Home Global-ICTGlobal-ICT 2006 It’s prime-time for mobile TV

It’s prime-time for mobile TV

by david.nunes
Jeremy PinkIssue:Global-ICT 2006
Article no.:14
Topic:It’s prime-time for mobile TV
Author:Jeremy Pink
Title:President and Managing Director
Organisation:CNBC Asia-Pacific
PDF size:312KB

About author

Jeremy Pink is President and Managing Director of CNBC in Asia-Pacific. Most recently, Mr Pink was Vice President, International News and Programming based in the US, where he worked across each international network – CNBC in the US, Europe, Asia-Pacific and CNBC World in the US – to identify global programming and content opportunities. He spearheaded the Worldwide Exchange, the global business news programme, simultaneously broadcast out of the US, Europe and Asia. Prior to that, he was with CNBC in Europe, where he was Vice President of News and Programming, directing the network’s content and coverage and long-range programming. Prior to CNBC in Europe, Mr Pink held positions at CNBC in Asia-Pacific, Worldly Information Network and at CNN’s New York and Atlanta offices. Mr Pink holds an MBA from Duke University and is a contributing author of “The Routledge Critical Dictionary of Global Economics” (1999) and “E-Finance Report” (2001).

Article abstract

Mobile TV is set to become an important new consumer service and an important source of revenues for mobile operators. Content will be the key to its growth. Given the small-screen and on-the-run viewing, content from other platforms will not serve; tailored-for-mobile content will be called for. Since made-for-mobile content is expensive, if it is to be successful, a new business model, where both content producers and operators share the costs and revenues alike, will be needed.

Full Article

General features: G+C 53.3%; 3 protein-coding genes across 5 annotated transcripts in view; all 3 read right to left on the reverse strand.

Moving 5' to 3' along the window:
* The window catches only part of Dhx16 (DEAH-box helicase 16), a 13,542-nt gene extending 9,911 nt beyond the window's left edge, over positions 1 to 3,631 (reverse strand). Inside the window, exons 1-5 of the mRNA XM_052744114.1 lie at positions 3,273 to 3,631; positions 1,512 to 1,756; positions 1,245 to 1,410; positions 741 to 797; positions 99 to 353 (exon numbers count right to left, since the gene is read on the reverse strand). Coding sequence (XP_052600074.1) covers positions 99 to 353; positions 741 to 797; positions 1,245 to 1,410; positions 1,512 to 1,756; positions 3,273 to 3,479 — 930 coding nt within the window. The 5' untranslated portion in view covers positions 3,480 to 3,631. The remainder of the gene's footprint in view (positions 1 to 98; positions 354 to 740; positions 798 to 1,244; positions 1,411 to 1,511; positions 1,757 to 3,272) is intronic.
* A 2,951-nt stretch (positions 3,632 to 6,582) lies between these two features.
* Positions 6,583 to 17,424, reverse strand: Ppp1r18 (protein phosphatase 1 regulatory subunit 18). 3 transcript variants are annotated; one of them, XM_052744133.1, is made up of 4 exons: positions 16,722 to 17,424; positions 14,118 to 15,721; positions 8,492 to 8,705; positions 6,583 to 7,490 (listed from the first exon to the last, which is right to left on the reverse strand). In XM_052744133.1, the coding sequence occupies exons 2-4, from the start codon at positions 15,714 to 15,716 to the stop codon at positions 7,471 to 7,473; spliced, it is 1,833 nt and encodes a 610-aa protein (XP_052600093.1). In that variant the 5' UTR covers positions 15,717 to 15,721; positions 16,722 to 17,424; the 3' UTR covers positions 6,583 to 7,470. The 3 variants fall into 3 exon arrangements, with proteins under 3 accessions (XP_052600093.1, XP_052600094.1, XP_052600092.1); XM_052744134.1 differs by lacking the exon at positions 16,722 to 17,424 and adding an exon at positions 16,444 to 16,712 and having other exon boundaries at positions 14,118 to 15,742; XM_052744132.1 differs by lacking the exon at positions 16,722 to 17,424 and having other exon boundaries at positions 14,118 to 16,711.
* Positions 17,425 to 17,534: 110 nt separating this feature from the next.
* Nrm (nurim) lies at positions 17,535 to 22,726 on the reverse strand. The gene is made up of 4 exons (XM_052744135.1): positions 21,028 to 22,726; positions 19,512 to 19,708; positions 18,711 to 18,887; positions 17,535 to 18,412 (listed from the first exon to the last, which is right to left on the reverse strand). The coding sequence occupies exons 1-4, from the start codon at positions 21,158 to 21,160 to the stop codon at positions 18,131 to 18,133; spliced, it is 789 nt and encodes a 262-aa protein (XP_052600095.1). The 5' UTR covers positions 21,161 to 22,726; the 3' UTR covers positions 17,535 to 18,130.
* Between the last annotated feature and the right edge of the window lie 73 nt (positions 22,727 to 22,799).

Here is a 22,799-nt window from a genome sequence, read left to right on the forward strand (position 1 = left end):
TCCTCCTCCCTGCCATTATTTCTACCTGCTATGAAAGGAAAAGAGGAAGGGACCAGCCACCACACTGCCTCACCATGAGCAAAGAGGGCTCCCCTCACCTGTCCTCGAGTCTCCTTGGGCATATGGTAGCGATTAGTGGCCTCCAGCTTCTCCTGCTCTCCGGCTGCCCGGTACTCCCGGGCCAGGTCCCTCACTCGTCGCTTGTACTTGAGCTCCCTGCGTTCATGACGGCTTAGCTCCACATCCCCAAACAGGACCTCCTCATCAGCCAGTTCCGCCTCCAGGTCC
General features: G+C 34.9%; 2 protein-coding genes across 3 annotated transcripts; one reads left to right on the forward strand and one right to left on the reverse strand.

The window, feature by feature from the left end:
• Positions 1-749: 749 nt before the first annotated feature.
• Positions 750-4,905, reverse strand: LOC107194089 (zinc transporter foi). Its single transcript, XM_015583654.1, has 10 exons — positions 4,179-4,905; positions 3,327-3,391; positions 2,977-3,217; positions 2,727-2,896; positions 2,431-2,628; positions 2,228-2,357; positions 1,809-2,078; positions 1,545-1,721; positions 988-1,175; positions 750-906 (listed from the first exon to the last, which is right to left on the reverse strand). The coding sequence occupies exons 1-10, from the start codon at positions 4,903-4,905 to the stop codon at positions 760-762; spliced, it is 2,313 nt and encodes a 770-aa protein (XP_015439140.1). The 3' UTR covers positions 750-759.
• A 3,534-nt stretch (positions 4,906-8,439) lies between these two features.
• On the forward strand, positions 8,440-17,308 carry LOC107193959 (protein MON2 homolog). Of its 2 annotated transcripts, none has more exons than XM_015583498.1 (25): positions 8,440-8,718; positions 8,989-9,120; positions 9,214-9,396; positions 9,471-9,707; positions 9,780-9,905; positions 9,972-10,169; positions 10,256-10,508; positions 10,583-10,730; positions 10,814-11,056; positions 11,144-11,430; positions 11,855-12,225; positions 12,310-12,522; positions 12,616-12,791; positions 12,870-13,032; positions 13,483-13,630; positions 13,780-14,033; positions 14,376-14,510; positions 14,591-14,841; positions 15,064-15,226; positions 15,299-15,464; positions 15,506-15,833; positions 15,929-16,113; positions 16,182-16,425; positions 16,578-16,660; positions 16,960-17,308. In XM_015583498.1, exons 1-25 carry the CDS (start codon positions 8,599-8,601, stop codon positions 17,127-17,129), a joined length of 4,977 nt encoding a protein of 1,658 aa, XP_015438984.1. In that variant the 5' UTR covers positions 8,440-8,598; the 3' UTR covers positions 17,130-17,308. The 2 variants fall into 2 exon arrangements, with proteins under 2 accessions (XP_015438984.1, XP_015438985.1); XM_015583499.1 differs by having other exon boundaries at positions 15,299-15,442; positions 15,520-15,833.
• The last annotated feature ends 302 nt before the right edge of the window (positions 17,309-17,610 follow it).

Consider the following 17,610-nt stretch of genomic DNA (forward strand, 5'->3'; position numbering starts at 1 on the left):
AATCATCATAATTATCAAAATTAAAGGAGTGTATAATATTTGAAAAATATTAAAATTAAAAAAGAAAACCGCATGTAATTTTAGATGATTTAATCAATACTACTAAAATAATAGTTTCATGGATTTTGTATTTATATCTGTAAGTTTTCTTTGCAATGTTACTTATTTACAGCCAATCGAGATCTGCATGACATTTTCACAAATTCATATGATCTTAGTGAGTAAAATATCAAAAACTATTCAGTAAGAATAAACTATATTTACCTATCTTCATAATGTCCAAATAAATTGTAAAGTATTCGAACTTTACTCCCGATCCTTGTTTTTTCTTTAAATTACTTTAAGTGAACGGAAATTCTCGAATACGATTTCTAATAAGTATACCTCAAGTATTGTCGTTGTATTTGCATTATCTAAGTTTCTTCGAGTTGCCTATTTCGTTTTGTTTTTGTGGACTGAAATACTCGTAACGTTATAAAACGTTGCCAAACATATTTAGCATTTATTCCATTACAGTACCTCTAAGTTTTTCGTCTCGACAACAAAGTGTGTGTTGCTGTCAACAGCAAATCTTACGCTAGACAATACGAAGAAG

Communications services are growing in importance for consumers. As mobile phone usage increases, these services command a greater share of household expenditure. People are spending more to buy new and additional mobile services. So, there is ample opportunity for broadcasters, content providers and mobile platform operators to grow. Content is the key to enabling mobile platforms to take off. Content must not only be compelling, but must be created exclusively for mobile TV, to suit the different viewing habits of the people on the go. Although there are significant challenges at present, I think that we can overcome these challenges in time. However, it is imperative that content providers and mobile operators foster closer working relationships, to maximize the profitability of this new platform. In the past few years, total revenues for the mobile telecoms industry have increased significantly, and consumer usage of mobile has also increased, due to price reductions and emergence of new services. The opportunities to distribute broadcast content via the mobile phone are significant, especially so here, in Asia-Pacific. People in the Asia-Pacific region are fast paced, and are constantly on the go. They are prime target audience for mobile TV. In recognition of this, sophisticated 3G networks have been rolled out, and more 3G handset innovations are constantly produced to accommodate the receiving and viewing of broadcast content. Specific mobile TV billing infrastructure has also been put in place in many markets. This is especially so in China, where the anticipated growth of mobile TV is projected to be significant. So, the drive to profit from this opportunity is present – the question is, are consumers ready? I think that content is key. If the content is right, then yes, people will consume it. Content providers must create a consumer experience that the consumers cannot do without. In order to do so, the content produced has to be compelling, varied and available exclusively on mobile TV platforms. Content that holds an audience’s interest, that people can comfortably watch whilst on the go, will both generate revenue and help spread the mobile concept more widely. With the right cost model, content providers have a profitable route to a huge untapped market. Moreover, if the mix of pricing and programming is right, it will only be a matter of time before prime time TV content producers look to enter the market. The entry of the prime time content producers will drive higher rates of mobile TV viewing. Mobile TV gives content providers and media organizations access to an entirely new communications channel, an entirely new market. Firstly, mobile TV reaches audiences on the go, who would otherwise not be able to access the content – at least while on the move. Secondly, through the creative production of content, mobile TV will drive more audiences to traditional TV platforms, and vice versa. In other words, I think that mobile TV complements the traditional mode of accessing content, thus significantly expanding our audience base. Don’t get me wrong. Although I see plenty of opportunities for mobile TV in Asia-Pacific, I think that there are significant challenges for us to overcome. Firstly, we are currently seeing that many subscribers are reluctant to take up 3G services. However, mobile TV is a relatively new concept here, and as time goes on, and as the new content production becomes popular, I think that we shall see less hesitation on the part of consumers to subscribe to both the technology and the content. Resolving the competition between mobile phone content access via the Internet, versus 3G technology-based mobile content access is another challenge. Which way will the consumers access their content? If content providers are able to produce specific content for each specific platform, then there will be no competition. However, producing specific content for specific platforms is an expensive endeavour, and I think that the mobile operators and the content providers should look at working closely together to minimise cost structure, and maximise profitability. One of the ways that we can look at is by jointly investing in producing the exclusive content specifically for 3G platforms, as well as packaging and promoting the content to subscribers. The sector is also challenged by the current lack of agreement between mobile operator and content providers regarding a wide variety of content licensing issues. I think that if mobile operators and content providers establish closer working relationships, then there will be better and more open communications, which will foster better understanding between the two parties. So, I think that it is extremely important that content providers work closely in partnership with the mobile operators, in getting the business model off the ground. Both parties should consider venturing into revenue sharing partnership. Although it is a different business model, I think that this would result in the production of content that would drive more viewer subscription to 3G platforms, which will be the most beneficial to both the content providers and the mobile operators. Indeed, if content providers and mobile operators embrace the opportunities presented by mobile TV, and if the industry players are able to overcome the challenges that are currently presented, I think that we will create another revolutionary and popular mode of broadcasting content to our target audience, which we will not be able to access otherwise.